Tag Archives: Streptococcus pyogenes

“On second thoughts…”

I love fallacies, old wives tales, and urban myths…

You are probably familiar with the dogma that you should never use cotrimoxazole to treat infections due to Streptococcus pyogenes.

In the laboratory setting we have traditionally never been much good at in-vitro susceptibility testing for cotrimoxazole against Streptococcus pyogenes…


In vitro susceptibility testing of Streptococcus pyogenes against cotrimoxazole is dependent on/vulnerable to the amount of thymidine in the susceptibility media. Thymidine allows Streptococcus pyogenes to bypass sulphonamide mediated inhibition of folate metabolism.

In the past, media contained unregulated (and often high) levels of thymidine, particularly those media that contained blood. As a consequence Streptococcus pyogenes survived quite happily on such media, even in the presence of sulphonamides and thus showed in-vitro resistance.

However modern media such as Mueller-Hinton agar (MHA) are now regulated as to their thymidine content. A study in the Journal of Clinical Microbiology in 2012 using such agar showed at least 99% in-vitro susceptibility of Streptococcus pyogenes to cotrimoxazole.

It is likely that our poor laboratory practice in the past has led to cotrimoxazole being labelled a ”No-No” for infections due to Streptococcus pyogenes.

However this information above only refers to in-vitro susceptibility testing. Whether this translates into in-vivo susceptibility/clinical response is another question altogether, and in the modern day, will likely  need clinical trials to answer. (See this article for a bit about in-vitro and in-vivo susceptibility)

All the textbooks in my lab say that Streptococcus pyogenes is resistant to cotrimoxazole. That’s because they are all 10-20 years old!

It is difficult to change people’s minds at the best of times. Old habits die hard…


“Impetigo: Where can the lab be of value?”

Impetigo is a common skin condition and we certainly still see plenty of it here in NZ. The word Impetigo comes from the Latin “Impetere” meaning “to attack”. It can be classified clinically into the more common non-bullous (vesicles then crusts) and the less common bullous types.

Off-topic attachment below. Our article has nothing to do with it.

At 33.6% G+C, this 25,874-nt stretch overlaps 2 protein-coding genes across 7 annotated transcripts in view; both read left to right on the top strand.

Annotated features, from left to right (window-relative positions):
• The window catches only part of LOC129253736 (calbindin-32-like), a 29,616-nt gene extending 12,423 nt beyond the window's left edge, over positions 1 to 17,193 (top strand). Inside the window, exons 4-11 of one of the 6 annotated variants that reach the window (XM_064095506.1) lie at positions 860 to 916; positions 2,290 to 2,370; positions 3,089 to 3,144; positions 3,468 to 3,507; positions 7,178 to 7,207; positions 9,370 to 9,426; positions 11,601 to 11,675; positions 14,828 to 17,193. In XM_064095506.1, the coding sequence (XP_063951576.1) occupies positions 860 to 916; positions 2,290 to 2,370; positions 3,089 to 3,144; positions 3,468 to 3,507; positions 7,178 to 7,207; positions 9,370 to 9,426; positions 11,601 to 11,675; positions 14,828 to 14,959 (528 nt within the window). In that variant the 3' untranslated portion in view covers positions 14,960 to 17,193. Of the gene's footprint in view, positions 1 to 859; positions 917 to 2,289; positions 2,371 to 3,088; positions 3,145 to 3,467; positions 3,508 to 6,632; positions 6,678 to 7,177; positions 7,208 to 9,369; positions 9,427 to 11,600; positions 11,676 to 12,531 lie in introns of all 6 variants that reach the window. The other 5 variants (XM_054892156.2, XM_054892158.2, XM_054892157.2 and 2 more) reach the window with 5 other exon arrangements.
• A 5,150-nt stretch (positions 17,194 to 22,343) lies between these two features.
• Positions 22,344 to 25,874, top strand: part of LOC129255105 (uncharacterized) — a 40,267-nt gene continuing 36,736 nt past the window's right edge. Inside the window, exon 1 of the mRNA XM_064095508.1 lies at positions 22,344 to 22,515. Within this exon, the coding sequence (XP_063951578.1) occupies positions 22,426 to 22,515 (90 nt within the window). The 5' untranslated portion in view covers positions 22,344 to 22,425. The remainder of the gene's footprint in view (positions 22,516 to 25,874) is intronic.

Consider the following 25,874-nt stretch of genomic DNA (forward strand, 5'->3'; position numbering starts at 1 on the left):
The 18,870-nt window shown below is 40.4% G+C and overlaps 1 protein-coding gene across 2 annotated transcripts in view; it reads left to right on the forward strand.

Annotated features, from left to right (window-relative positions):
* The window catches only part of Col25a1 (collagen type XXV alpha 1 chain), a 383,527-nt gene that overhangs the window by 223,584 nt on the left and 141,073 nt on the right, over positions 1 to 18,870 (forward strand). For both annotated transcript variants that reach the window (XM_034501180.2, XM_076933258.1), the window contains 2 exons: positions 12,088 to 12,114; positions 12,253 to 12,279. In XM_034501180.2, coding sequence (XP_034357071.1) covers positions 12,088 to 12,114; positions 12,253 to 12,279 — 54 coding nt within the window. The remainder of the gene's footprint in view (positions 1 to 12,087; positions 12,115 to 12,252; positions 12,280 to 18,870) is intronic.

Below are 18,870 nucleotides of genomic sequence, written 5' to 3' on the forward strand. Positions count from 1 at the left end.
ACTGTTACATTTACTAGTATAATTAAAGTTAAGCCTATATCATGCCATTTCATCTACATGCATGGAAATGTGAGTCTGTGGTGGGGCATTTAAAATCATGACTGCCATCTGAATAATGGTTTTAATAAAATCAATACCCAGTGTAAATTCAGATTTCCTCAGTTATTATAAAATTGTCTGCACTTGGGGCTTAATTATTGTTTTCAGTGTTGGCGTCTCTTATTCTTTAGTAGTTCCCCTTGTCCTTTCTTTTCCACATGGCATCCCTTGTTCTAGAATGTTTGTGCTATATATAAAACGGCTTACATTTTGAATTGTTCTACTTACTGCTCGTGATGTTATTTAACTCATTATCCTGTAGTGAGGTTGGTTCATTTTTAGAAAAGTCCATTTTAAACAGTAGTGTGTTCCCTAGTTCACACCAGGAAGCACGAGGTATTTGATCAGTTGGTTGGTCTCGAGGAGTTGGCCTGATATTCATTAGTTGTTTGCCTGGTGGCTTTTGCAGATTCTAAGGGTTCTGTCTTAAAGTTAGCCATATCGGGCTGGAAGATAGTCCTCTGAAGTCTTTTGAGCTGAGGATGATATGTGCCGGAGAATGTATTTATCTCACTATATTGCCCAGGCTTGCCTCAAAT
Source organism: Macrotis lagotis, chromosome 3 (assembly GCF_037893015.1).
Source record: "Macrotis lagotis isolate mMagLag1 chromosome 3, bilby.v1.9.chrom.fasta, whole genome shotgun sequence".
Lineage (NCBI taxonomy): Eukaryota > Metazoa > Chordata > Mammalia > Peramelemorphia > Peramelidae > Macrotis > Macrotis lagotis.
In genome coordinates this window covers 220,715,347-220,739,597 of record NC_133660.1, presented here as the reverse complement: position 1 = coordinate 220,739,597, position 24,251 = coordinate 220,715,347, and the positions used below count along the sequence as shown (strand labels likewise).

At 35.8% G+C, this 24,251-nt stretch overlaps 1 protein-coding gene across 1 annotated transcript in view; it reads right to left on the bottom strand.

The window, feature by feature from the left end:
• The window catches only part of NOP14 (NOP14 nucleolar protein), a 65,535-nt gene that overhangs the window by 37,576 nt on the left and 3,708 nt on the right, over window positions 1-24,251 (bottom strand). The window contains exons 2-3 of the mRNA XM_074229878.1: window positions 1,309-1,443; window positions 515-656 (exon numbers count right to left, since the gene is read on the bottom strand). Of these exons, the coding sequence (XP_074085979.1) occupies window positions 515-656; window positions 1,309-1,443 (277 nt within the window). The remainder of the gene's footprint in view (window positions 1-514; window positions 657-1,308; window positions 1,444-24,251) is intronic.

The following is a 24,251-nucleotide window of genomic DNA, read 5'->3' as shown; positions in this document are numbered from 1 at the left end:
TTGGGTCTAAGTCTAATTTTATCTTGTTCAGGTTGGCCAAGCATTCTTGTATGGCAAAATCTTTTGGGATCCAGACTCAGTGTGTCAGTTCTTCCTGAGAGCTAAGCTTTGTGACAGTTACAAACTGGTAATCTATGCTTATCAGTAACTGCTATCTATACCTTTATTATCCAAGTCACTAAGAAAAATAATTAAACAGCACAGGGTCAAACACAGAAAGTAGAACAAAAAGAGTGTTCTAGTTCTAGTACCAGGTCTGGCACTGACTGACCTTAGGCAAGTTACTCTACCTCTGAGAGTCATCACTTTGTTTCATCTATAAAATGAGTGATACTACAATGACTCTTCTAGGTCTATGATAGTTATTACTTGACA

Non-bullous impetigo
Non-bullous impetigo





There are quite a few reasons why swabbing impetiginous lesions is of rather limited clinical value.

  • Most impetigo infections run their natural course. Treatment may shorten the duration of symptoms and reduce transmissability, but the fact remains that most infections will get better no matter what you do.
  • For mild to moderate impetigo the standard treatment should be with topical antiseptics or topical antibiotics (only the more severe end of the clinical spectrum requires oral antibiotics). Swabbing these lesions will not change this management in the vast majority of cases. In addition in-vitro susceptibility testing correlates very poorly with in-vivo response to topical antibiotics.
  • Impetigo is almost always caused by either Staphylocccus aureus or Streptococcus pyogenes (or both). Swabbing in order to confirm this fact is a little academic.
  • Clinical failure of treatment of impetigo often occurs in patients where the isolated bacteria have in-vitro susceptibility to the antibiotic used. I.e. there are other reasons for the treatment failure such as non-compliance, re-infection…
  • In a lot of cases impetigo is caused by the synergistic action of Staphylococcus aureus and Streptococcus pyogenes. Breaking this synergy often goes a long way to treating the condition. Therefore if both Staph aureus and Strep pyogenes are isolated from such a swab the treating antibiotic does not necessarily need to cover both bacteria to have an effect. (conceptually tricky to explain!)

So what impetigo lesions do you really need to swab? I would say if there is extensive impetigo which has not responded empirically to a reasonable course of a penicillinase resistant beta-lactam e.g. flucloxacillin (where compliance has been good), then swabbing is appropriate.

However I suspect this cohort must represent a tiny minority of clinical cases. Regardless of how big your laboratory is, if you are getting more than two or three skin swabs per week with clinical details saying “impetigo”, then you are probably getting too many….


Remember also the role of nasal swabbing (to look for Staph aureus colonisation) in patients with recurrent episodes of impetigo. This is totally appropriate!, but another story.